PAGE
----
I love this Philips International label LP recorded in 1961 at the Metropolitan Theatre , Edgeware Road in London which features a few of the very last stars of the music-hall. Sadly the Metropolitan Theatre met the fate of so many old music halls and a hotel was built where it used to stand. Daniel Farson, who used to have his own programme on TV in the 60's and also owned a pub in the East End, takes us on a short history of the genre with the help of Hetty King, Albert Whelan, Ida Barr, G.H. Elliot, Billy Danvers and Marie Lloyd Jnr. As the sleeve notes say- " ... we are lucky that this valuable and poignant record exists to show us what music hall was all about."
Another Honky Tonk radio show with Charlie talking to Errol Dixon for the first half back in 1978. Errol started out making Ska records in Jamaica but soon began his own sould band when arriving in Britain in the mid 60's. He made his first blues record with Mike Vernon in 1967 and has continued as a boogie-woogie and blues pianist ever since, mainly touring central Europe. Errol plays some of his favourite records and chats with Charlie about his career and some of his influences which include Smiley Lewis and Dave Bartholemew.
An old scratchy LP I've had a for many years. I can't remember how I came by it. Its on the Folk Lyric label and recordings done in the field by Harry Oster in 1959/60. Lovely down home guitar and fiddle playing and one can imagine them on the porch of an old shack with chickens and dogs running around. One can clearly hear African roots here especially in tunes like Foxhunt.
"The songs on the album Country Negro Jam Session were recorded in Southwestern Louisiana between 1959 and 1962, some in Angola Prison, others at house parties around Baton Rouge (the remaining 5 titles on CD reissue were recorded by Chris Strachwitz and Paul Oliver in 1960). In it’s earliest incarnation, the first 14 tracks of the 25 title program were released on Dr. Oster’s now-defunct Folk Lyric label, and then re-released on Arhoolie intact after Chris Strachwitz purchased the Folk Lyric catalog. Oster did a series of field recordings, informal jams with a group of obscure blues men and women, only one of whom, Robert Pete Williams, won fame. Otis Webster was recorded extensively by Oster in 1959 and 1960 all in Angola Prison. Many of the sides remain unissued. Willie B. Thomas (vocal & guitar) and James ‘Butch’ Cage (vocal & fiddle) make up a good part of Country Negro Jam Session. The duo’s string band music is reminiscent of Peg Leg Howell and his gang and the two play not only blues but also pop, and religious music. They also back singer/guitarist Clarence Edwards on several numbers. Butch Cage was born in 1894 near Meadville, MS, and whom Oster describes aptly in the liner notes as “a great representative of the now virtually extinct 19th century black fiddle tradition”, while Willie B. Thomas was born near Lobdell, LA in 1912."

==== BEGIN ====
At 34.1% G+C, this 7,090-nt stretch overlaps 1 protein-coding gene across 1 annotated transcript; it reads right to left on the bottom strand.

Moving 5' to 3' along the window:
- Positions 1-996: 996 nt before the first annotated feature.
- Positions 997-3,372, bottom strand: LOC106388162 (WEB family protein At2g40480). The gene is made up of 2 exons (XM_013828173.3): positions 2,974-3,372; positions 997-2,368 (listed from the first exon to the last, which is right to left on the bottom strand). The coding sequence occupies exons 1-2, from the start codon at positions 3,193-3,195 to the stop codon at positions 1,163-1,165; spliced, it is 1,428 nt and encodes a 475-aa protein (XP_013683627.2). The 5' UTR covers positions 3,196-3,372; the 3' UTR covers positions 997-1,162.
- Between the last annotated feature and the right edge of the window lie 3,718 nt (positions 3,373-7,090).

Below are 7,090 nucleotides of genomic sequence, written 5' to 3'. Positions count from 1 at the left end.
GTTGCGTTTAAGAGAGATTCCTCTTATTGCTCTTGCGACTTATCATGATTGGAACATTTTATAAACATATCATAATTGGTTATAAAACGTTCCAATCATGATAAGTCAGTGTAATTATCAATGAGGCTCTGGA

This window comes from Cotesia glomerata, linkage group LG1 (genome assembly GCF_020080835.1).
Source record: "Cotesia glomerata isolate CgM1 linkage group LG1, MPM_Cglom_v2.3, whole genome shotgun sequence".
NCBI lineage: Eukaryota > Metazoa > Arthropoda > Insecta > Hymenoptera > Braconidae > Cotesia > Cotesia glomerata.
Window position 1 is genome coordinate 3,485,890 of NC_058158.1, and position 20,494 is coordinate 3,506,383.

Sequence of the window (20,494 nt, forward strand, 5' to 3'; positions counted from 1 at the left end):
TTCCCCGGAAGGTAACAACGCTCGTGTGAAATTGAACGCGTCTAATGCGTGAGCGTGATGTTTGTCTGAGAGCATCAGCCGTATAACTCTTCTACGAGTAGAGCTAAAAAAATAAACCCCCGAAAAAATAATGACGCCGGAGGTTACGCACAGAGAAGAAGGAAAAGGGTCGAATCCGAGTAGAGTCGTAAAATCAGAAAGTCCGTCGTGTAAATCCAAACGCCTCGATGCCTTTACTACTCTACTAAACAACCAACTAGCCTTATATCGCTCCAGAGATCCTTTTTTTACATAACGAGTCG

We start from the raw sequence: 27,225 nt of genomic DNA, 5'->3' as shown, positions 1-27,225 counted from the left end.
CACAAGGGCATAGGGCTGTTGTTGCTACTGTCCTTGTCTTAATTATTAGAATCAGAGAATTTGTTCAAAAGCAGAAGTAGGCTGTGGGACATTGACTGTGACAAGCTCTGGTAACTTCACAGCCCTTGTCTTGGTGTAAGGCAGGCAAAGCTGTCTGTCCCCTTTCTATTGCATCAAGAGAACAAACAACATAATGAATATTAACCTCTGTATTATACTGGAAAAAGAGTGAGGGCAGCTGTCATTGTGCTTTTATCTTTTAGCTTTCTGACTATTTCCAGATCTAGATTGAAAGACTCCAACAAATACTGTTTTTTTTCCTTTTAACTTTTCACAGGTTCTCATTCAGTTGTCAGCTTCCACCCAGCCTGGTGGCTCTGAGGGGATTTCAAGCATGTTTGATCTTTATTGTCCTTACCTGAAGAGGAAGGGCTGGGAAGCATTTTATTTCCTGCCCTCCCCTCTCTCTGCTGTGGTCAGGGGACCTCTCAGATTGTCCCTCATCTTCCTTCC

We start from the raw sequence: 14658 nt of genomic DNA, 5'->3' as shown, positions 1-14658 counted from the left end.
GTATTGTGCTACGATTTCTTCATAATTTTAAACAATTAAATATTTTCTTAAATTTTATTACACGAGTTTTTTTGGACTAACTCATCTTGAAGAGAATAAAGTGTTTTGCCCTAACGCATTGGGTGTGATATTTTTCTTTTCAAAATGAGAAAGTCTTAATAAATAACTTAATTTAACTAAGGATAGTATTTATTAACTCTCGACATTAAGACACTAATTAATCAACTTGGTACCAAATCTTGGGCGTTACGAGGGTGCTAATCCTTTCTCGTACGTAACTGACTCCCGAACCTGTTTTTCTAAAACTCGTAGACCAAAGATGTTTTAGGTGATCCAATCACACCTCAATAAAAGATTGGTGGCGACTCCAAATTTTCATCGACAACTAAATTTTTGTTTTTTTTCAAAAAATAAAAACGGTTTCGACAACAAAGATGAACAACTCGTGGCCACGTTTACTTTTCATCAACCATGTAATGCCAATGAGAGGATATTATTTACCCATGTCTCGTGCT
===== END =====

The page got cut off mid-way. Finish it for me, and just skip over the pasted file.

An LP on the Somerset label from the late 50's when "limbo" was a big dance craze. This is a weak kind of blue-eyed calypso that was made for tourists and for playing at parties. Great kitsch sleeve though which is the only reason I bought it. The sleeve notes don't tell us much about Ivy pete and his band but says- " Authorities say all you need for a limbo party is three poles ( two upright and one across - see sleeve ) and a group of people with strong backs "bent" on having a ball with "Ivy" Pete and the gang. We recommend you don't try the flame bit on the pole.... this is for real experts or drunks that live near the firehouse."